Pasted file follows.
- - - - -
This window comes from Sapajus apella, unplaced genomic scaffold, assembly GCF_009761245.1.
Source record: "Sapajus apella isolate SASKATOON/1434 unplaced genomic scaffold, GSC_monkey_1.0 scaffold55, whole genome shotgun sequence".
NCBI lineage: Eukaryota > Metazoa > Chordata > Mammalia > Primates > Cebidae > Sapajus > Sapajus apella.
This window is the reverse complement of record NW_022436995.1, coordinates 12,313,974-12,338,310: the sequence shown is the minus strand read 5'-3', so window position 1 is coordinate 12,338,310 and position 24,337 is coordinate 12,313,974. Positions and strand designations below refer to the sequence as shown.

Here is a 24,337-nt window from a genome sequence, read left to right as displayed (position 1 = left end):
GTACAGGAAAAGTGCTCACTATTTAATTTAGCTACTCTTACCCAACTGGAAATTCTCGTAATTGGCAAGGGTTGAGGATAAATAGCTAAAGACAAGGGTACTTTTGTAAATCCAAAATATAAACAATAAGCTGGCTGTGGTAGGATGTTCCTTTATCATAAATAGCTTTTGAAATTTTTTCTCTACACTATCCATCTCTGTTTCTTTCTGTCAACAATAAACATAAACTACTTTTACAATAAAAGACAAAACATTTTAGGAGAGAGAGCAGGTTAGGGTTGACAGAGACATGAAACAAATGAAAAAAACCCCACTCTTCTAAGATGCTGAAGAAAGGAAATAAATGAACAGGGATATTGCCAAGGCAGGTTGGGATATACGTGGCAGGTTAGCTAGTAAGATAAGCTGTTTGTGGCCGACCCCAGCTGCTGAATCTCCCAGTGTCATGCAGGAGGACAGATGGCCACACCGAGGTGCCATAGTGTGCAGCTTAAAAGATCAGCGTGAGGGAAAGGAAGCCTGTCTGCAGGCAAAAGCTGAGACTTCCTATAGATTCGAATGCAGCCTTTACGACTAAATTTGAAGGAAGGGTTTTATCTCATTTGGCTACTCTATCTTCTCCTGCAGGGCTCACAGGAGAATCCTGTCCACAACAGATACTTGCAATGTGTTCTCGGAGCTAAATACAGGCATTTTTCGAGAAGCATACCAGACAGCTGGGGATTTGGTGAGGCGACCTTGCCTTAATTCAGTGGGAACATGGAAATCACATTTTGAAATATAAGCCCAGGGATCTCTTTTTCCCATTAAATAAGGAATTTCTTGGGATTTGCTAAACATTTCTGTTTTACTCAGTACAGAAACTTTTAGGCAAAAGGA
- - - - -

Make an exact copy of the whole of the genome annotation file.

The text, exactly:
This window comes from Sapajus apella, unplaced genomic scaffold, assembly GCF_009761245.1.
Source record: "Sapajus apella isolate SASKATOON/1434 unplaced genomic scaffold, GSC_monkey_1.0 scaffold55, whole genome shotgun sequence".
NCBI lineage: Eukaryota > Metazoa > Chordata > Mammalia > Primates > Cebidae > Sapajus > Sapajus apella.
This window is the reverse complement of record NW_022436995.1, coordinates 12,313,974-12,338,310: the sequence shown is the minus strand read 5'-3', so window position 1 is coordinate 12,338,310 and position 24,337 is coordinate 12,313,974. Positions and strand designations below refer to the sequence as shown.

Here is a 24,337-nt window from a genome sequence, read left to right as displayed (position 1 = left end):
GTACAGGAAAAGTGCTCACTATTTAATTTAGCTACTCTTACCCAACTGGAAATTCTCGTAATTGGCAAGGGTTGAGGATAAATAGCTAAAGACAAGGGTACTTTTGTAAATCCAAAATATAAACAATAAGCTGGCTGTGGTAGGATGTTCCTTTATCATAAATAGCTTTTGAAATTTTTTCTCTACACTATCCATCTCTGTTTCTTTCTGTCAACAATAAACATAAACTACTTTTACAATAAAAGACAAAACATTTTAGGAGAGAGAGCAGGTTAGGGTTGACAGAGACATGAAACAAATGAAAAAAACCCCACTCTTCTAAGATGCTGAAGAAAGGAAATAAATGAACAGGGATATTGCCAAGGCAGGTTGGGATATACGTGGCAGGTTAGCTAGTAAGATAAGCTGTTTGTGGCCGACCCCAGCTGCTGAATCTCCCAGTGTCATGCAGGAGGACAGATGGCCACACCGAGGTGCCATAGTGTGCAGCTTAAAAGATCAGCGTGAGGGAAAGGAAGCCTGTCTGCAGGCAAAAGCTGAGACTTCCTATAGATTCGAATGCAGCCTTTACGACTAAATTTGAAGGAAGGGTTTTATCTCATTTGGCTACTCTATCTTCTCCTGCAGGGCTCACAGGAGAATCCTGTCCACAACAGATACTTGCAATGTGTTCTCGGAGCTAAATACAGGCATTTTTCGAGAAGCATACCAGACAGCTGGGGATTTGGTGAGGCGACCTTGCCTTAATTCAGTGGGAACATGGAAATCACATTTTGAAATATAAGCCCAGGGATCTCTTTTTCCCATTAAATAAGGAATTTCTTGGGATTTGCTAAACATTTCTGTTTTACTCAGTACAGAAACTTTTAGGCAAAAGGA